Self-Regulated Learning in a TELE at the Université de Technologie de Compiègne: an analysis from multiple perspectives

Self-regulation has become a very important topic in the field of learning and instruction. At the same time, the introduction of new technologies in the field of Information and Communication Technologies (ICT) has made it possible to create rich Technology-Enhanced Learning Environments (TELEs) with multiple affordances for supporting self-regulated learning (SRL). This study was conducted within the framework of the TELEPEERS project where we wanted to identify TELEs that seemed to have a potential for supporting SRL. For the last ten years, our University has been deeply involved in research, innovation, and exploration of digital technologies for training (initial and continuous). Local, regional, national, European and international projects were conceived and developed, so that a very significant knowledge base exists today. Our study focuses on a course called ,Introduction to Algorithms and Programming' (NF01) which our University is offering and on the perception of different stakeholders (experts and students) of its affordances for supporting SRL. [source]

Old World Teaching Meets the New Digital Cultural Creatives

Elizabeth Delacruz
This article sets forth a conceptual, philosophical and social agenda for art and design education in the twenty-first century, considering how a set of beliefs articulated within US art education discourse interfaces with conceptualisations about emerging global digital media and technologies. Discussion highlights selected writings in the USA primarily, writings about art education technology orientations; and then describes the professional experiences and insights of the writer as she embraced, implemented and made sense of technology in terms of her own multicultural educational orientation in a US university. Based on these insights, this writer proposes that technology pedagogy is not actually about digital technologies per se, but about what we intend to do with new technologies in the twenty-first century. Old notions of art as an embodiment of things that matter and a testament to the human condition are now connected to contemporary ideas about citizenship, caring and public engagement. In this trajectory, citizenship education is then posed as central to a future vision of art education in the digitally connected classroom. Caveats and limitations of the educational and transformative power of new global electronic media being set forth in this article are also noted, including paradoxical self-contradictions within the orientation itself. [source]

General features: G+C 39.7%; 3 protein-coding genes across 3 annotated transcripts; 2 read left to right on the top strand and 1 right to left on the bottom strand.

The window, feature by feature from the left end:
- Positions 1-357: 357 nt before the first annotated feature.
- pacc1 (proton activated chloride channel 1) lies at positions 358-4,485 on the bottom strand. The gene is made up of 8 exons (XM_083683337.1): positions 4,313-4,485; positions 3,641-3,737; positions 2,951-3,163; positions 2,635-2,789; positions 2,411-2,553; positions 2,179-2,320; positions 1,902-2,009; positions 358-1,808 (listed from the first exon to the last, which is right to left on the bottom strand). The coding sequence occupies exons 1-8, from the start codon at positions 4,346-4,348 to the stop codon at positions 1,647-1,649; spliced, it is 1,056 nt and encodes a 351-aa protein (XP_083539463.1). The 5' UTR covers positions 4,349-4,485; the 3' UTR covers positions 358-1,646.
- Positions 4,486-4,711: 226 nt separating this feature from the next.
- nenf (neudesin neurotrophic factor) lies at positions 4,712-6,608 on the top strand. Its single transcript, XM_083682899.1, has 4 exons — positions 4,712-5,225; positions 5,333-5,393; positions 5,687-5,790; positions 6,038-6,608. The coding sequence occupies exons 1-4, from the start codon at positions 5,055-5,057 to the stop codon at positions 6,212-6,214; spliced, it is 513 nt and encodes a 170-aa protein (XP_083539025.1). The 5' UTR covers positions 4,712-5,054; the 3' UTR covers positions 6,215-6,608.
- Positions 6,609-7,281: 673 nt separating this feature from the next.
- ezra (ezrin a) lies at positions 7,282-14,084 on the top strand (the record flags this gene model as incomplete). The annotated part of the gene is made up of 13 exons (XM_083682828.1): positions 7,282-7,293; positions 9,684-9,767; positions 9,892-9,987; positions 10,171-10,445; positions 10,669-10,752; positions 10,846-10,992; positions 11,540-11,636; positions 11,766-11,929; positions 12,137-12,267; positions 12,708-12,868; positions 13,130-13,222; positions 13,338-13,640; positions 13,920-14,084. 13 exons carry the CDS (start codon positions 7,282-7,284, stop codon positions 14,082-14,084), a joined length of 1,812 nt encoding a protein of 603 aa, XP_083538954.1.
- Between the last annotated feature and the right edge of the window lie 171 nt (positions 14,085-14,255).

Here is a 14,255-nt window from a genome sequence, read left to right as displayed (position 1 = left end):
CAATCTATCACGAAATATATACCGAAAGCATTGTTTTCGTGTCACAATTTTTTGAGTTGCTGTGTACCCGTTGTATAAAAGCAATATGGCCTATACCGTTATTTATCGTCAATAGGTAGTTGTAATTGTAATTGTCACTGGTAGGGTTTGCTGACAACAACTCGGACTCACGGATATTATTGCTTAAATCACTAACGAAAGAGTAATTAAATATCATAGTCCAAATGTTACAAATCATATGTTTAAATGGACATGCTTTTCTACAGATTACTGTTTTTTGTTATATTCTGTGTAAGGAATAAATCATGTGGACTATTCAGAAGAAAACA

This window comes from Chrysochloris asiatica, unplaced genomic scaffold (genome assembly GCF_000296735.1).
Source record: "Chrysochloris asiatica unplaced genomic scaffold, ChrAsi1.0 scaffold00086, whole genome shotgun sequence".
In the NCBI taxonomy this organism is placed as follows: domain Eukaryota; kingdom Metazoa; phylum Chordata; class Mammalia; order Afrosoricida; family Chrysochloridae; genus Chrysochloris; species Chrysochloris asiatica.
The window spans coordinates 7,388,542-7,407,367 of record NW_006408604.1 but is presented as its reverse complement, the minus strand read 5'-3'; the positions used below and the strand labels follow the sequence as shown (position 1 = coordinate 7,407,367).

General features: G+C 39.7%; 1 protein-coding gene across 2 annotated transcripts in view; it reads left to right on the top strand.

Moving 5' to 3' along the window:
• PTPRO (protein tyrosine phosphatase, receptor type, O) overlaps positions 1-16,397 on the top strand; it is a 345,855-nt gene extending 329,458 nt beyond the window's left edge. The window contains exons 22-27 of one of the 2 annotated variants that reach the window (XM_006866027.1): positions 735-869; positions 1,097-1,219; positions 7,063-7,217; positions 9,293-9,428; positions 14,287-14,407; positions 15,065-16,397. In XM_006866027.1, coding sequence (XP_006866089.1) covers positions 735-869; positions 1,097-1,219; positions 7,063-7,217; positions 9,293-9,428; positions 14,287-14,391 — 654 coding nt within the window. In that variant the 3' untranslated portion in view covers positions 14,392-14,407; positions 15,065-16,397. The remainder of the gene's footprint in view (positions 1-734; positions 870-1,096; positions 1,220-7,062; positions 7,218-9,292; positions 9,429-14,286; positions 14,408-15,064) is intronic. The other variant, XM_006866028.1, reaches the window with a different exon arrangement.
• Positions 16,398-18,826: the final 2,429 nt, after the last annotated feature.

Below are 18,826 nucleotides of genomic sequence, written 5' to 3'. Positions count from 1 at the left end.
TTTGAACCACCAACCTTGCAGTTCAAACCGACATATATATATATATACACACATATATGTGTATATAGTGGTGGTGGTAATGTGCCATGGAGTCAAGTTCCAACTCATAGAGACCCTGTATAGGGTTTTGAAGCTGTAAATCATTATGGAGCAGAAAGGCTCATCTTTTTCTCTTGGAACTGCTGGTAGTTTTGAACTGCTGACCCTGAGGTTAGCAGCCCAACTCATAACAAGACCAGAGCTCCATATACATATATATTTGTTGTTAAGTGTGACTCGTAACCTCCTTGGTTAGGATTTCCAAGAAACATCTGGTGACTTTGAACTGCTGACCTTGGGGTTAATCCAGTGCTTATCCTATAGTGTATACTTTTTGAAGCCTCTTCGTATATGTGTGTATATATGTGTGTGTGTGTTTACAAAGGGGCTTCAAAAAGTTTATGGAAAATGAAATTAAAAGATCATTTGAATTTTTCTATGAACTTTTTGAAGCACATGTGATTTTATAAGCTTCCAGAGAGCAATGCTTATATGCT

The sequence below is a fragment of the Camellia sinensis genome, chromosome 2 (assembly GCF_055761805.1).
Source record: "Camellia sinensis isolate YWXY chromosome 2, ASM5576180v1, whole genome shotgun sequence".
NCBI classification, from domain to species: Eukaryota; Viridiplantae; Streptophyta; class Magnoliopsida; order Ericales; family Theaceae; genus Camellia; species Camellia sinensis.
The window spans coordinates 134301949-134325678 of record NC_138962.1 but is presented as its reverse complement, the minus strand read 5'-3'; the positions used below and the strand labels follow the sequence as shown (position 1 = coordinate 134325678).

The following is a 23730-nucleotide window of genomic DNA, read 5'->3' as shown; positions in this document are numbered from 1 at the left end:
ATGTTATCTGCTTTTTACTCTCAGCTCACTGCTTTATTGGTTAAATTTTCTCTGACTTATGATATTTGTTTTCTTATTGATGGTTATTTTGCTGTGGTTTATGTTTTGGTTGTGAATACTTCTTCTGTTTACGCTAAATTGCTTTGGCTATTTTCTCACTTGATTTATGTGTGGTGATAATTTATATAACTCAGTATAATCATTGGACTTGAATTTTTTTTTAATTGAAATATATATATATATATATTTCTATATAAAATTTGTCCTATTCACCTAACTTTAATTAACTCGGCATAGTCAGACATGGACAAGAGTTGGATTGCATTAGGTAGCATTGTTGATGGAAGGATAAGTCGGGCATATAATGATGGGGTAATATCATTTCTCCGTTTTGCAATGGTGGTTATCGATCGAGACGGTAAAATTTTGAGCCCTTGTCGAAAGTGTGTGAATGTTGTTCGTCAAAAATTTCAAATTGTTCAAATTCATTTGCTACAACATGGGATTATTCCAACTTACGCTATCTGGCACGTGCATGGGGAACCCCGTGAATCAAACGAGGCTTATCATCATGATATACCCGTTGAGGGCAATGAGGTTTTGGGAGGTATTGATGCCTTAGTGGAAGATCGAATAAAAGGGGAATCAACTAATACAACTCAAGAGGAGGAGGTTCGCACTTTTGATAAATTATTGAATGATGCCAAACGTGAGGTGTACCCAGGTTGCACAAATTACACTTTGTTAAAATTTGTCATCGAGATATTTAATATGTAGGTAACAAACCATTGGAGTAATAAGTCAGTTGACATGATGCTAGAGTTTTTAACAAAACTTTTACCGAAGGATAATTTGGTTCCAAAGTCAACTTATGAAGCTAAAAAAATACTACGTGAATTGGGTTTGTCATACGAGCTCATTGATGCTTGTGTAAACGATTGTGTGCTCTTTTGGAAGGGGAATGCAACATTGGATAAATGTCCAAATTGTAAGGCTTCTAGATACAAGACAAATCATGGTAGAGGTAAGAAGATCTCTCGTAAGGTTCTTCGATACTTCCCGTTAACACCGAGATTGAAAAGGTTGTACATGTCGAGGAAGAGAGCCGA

Read|Write: Table + Chair

The Table + Chair project forms part of a series of closely related architectural interventions that also included the production of a new entry façade for the School of Architecture reception offices at Ohio State University. The work entailed the production of a table and chair that were to be used by students in the process of fillingout official paperwork while waitingto meet with school administrators and counselors. These paper "forms" would become the written code of the students' education,their program,and in many ways would determine the course of their education. This presented an opportunity to fabricate furniture that explored the effects of the cross-contamination of material presence with informational patterns by using digital technologies. [source]